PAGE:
This page has been archived and is no longer updated. Find out more about page archiving.
 Other series - go to index  
Keep your English Up to Date
School children stroking a penguin



Listen to Professor Crystal

There's quite a range of explanations using 'bless' in English, all originally from the religious use of the word. 'Bless you!' somebody says after a sneeze. 'Ah! Bless my soul!' - a rather older fashioned one. 'Bless you!'

An interesting one is, 'Bless your heart!' used mainly by adults talking down - 'Ah! Bless your heart!' - to a child.

And in the 1990s, this remarkable use, the verb by itself, usually preceeded by the interjection, 'Ah!' - 'Ah! Bless!' - that sort of use. Notice the tone of voice there.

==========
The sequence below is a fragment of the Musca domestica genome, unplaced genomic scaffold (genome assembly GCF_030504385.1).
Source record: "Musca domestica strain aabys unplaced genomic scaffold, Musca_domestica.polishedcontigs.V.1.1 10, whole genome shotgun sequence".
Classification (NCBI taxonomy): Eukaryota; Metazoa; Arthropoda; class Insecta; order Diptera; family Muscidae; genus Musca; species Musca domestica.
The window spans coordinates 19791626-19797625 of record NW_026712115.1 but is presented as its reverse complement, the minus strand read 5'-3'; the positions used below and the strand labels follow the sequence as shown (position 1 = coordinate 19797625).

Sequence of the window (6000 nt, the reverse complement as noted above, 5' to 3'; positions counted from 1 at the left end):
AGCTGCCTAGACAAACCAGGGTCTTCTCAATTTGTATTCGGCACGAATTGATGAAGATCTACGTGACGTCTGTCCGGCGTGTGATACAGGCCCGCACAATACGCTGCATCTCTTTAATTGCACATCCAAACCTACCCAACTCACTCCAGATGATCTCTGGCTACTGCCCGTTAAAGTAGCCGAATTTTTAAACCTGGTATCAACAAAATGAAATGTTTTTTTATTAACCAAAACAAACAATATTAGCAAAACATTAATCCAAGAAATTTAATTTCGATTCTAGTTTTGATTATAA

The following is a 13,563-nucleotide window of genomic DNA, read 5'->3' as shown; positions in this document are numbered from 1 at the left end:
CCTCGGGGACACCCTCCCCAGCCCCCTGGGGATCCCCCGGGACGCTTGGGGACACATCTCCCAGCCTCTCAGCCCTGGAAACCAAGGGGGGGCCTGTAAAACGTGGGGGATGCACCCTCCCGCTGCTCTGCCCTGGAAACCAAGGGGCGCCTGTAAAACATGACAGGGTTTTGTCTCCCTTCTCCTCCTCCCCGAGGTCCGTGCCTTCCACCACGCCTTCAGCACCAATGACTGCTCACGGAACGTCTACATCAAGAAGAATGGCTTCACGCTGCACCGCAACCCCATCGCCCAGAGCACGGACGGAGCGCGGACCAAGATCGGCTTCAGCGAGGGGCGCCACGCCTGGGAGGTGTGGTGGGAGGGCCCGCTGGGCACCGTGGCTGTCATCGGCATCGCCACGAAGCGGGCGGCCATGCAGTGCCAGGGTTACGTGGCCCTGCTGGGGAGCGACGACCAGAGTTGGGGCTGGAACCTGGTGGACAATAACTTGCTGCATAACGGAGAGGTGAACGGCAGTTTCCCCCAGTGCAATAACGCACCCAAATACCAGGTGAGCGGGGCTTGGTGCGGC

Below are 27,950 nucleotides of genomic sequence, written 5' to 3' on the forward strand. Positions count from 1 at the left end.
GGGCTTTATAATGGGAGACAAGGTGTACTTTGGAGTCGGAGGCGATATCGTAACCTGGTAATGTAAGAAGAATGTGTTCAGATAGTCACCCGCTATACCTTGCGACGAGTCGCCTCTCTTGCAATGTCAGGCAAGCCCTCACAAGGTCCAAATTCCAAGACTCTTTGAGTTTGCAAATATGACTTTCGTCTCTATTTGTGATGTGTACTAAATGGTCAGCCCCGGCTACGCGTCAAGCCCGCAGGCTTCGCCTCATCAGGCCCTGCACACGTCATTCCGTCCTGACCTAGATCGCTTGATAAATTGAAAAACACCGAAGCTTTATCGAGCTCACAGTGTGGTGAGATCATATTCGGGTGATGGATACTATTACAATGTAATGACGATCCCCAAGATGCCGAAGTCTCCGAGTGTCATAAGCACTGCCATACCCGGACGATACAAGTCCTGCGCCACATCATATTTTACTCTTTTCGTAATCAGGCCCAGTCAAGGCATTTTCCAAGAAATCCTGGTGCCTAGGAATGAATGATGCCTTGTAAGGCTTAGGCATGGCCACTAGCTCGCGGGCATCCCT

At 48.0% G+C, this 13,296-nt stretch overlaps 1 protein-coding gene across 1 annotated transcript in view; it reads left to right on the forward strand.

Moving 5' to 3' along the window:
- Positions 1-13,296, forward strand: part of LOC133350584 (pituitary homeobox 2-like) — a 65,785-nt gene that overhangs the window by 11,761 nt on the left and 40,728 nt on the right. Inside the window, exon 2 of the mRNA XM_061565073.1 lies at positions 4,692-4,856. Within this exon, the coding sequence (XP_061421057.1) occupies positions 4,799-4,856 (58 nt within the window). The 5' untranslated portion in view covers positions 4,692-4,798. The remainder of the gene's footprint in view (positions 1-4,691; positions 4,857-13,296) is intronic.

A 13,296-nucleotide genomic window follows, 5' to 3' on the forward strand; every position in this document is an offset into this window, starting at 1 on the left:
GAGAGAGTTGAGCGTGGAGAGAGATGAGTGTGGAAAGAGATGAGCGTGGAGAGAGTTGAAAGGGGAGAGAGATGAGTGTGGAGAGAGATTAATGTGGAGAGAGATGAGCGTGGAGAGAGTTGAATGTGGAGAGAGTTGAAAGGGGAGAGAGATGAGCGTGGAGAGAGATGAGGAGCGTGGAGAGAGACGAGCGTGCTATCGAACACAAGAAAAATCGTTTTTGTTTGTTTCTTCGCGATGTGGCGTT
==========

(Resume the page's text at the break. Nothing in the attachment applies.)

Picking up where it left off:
I heard it when a little child had a cat snuggling up to her and the parent said, 'Ah! Bless!' And then the child hurt her finger, 'Ah! Bless!' People at the zoo, looking at penguins, 'Ah! Bless! Isn't it sweet!'

Of course, when you get a usage like that it can get ironic very quickly. A politician now in parliament complains of harsh treatment and somebody says, 'Ah! Bless! Isn't it sad that he's so upset!' Or somebody's really trying to do something but not succeeding, 'Ah! Bless!' once again.

It's a general expression of indulgent sympathy - 'Isn't that sweet?' - always with that distinctive tone of voice, always a hint of talking down.
Never, never, never, use it to your boss, not if you want to keep your job!


download transcriptTranscript (pdf - 42k)

download lesson planLesson plan - Teacher's notes, student worksheets with answers (pdf - 39k)

download audioAudio - Professor David Crystal on "Bless" (mp3 - 592k)
^^ Top of page Back to Index >>